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Army base projects raise fears for Subic bats

/ 01:49 AM February 28, 2016
BATS roost on a tree inside the Subic Bay Freeport Zone. Plans to expand the military base inside the former US naval station are worrying conservationists who expressed fears about the projects’ effects on bat habitats. ALLAN MACATUNO/INQUIRER NORTHERN LUZON

BATS roost on a tree inside the Subic Bay Freeport Zone. Plans to expand the military base inside the former US naval station are worrying
conservationists who expressed fears about the projects’ effects on bat habitats. ALLAN MACATUNO/INQUIRER NORTHERN LUZON

SUBIC BAY FREEPORT—The military base expansion of the Armed Forces of the Philippines toward the forests inside this free port has drawn concern from conservationists because of its potential impact on the habitat of fruit bats thriving there, an official here said.

Roberto Garcia, chair of the Subic Bay Metropolitan Authority (SBMA), said the agency is closely monitoring the population of two species of bats dwelling in the free port’s forest, after groups expressed apprehension that increased human activity near the animals’ habitat would disrupt the bat community and deplete their population.

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“We’re trying to protect the habitat [of the Acerodon jubatus or giant golden-crowned flying foxes, and the Pteropus vampyrus lanensis or Philippine giant fruit bat] since bats are known to be sensitive to noise,” said Garcia in a news conference on Monday.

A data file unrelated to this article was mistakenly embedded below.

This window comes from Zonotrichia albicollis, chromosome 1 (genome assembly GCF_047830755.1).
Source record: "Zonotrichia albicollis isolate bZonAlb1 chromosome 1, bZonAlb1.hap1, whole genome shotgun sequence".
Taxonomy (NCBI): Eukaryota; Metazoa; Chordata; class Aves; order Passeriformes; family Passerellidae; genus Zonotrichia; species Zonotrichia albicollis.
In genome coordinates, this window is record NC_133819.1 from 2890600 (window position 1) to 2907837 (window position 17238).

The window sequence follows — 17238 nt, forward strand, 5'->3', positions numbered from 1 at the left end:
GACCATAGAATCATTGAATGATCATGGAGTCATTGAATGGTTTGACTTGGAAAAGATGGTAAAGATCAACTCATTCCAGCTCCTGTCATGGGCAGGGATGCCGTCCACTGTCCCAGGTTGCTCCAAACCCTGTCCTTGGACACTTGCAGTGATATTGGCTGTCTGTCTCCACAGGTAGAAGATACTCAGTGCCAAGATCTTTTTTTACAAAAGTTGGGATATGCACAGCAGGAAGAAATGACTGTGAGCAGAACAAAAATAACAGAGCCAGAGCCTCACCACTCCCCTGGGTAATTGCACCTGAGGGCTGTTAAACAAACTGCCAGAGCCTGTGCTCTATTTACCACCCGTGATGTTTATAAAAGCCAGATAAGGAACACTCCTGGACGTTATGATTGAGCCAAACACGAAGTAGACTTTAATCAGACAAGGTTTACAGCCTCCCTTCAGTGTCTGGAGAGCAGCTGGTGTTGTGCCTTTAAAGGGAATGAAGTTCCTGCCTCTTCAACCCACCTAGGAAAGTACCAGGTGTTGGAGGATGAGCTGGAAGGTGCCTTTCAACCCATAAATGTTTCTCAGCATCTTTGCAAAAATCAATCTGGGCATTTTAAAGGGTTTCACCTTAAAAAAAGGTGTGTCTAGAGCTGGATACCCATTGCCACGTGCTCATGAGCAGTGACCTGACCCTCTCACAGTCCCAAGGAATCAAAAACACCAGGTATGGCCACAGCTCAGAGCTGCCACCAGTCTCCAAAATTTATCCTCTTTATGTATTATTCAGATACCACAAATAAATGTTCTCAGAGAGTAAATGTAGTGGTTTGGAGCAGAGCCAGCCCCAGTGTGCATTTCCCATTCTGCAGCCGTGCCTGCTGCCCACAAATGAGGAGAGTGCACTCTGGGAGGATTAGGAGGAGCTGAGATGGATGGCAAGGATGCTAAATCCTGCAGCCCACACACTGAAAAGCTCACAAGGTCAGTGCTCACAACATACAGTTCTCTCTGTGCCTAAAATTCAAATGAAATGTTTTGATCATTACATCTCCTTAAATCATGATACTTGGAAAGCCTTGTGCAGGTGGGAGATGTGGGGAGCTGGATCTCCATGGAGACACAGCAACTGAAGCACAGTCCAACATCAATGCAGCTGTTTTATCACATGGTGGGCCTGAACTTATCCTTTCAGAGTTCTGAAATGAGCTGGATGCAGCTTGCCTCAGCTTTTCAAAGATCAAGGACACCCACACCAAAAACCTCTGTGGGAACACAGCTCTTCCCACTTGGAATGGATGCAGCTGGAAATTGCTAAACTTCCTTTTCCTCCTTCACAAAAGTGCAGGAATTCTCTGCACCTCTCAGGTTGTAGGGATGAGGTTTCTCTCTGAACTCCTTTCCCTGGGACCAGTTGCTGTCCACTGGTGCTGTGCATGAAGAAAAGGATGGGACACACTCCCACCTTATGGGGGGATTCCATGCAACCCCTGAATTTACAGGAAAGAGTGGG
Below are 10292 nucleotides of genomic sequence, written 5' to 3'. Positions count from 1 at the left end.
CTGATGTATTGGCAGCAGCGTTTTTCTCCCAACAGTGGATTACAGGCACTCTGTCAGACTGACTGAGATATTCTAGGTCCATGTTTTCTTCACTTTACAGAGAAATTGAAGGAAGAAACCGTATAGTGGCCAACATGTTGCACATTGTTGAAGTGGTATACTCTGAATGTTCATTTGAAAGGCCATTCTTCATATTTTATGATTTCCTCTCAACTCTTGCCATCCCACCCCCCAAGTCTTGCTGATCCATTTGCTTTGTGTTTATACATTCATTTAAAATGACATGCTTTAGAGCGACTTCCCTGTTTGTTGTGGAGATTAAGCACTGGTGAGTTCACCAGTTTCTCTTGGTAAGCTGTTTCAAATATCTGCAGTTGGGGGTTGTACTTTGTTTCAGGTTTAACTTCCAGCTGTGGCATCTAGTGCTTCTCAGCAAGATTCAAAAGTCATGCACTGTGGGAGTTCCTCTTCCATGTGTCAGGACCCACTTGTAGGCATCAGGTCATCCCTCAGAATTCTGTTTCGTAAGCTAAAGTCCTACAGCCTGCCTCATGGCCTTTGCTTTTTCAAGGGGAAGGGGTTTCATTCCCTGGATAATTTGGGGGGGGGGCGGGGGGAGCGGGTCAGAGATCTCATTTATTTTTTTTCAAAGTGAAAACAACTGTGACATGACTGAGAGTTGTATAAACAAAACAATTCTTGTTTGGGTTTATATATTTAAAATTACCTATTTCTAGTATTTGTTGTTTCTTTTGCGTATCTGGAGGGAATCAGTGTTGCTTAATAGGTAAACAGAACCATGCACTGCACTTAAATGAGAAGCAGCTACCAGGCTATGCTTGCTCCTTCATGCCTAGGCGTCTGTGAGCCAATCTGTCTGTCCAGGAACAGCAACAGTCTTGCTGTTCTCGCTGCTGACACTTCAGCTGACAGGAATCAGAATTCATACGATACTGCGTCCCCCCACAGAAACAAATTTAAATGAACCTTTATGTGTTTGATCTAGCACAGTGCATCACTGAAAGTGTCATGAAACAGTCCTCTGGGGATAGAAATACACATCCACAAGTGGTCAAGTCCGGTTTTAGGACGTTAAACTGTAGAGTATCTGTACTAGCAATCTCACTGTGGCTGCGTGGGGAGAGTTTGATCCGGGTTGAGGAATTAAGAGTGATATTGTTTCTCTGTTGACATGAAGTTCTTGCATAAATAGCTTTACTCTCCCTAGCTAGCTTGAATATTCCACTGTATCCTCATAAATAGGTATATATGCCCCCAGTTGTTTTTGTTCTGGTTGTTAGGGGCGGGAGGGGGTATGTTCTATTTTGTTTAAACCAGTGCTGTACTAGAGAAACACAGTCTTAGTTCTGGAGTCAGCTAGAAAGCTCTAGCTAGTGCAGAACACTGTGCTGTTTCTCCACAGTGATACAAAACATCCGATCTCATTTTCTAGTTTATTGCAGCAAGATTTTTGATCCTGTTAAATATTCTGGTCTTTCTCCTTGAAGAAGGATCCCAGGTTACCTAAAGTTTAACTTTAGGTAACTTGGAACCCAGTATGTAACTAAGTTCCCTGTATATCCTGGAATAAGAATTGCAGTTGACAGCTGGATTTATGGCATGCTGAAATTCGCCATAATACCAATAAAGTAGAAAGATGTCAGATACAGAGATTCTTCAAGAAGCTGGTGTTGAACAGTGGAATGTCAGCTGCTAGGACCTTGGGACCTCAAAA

“There are conservation efforts being done,” he said.

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These bats roost in the vicinity of the Subic Bay International Airport, which will undergo a major upgrade to house some of the Philippine Air Force’s latest equipment and aircraft.

A smaller roost of the flying foxes is found in the naval magazine area, which will also be rehabilitated to house soldiers and civilian military personnel.

“Once the military expansion gets underway, I’m worried that habitat of the bats will be disturbed,” Garcia said.

As of January this year, the ecology center had recorded at least 18,700 bats in the forest.

The population of bats here has increased over the years, Garcia said, noting that there were only about 12,000 bats in 2014.

“The growing bat population inside the free port means they continue to thrive in our forest here and the challenge now is how to protect their habitat,” he said.

On Saturday, a fund-raising event was held here to benefit the local nonprofit organization Wildlife in Need (WIN) Foundation.

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“We work very hard to provide the best possible care and welfare for the rescued animals at our center,” said Gail Laule, president of WIN.

The WIN Rescue Center here provides food, housing and medical care for rescued animals, such as bats, birds and snakes. Allan Macatuno, Inquirer Central Luzon

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TAGS: environment, Nation, news, Subic bats, Subic Bay Metropolitan Authority, wildlife
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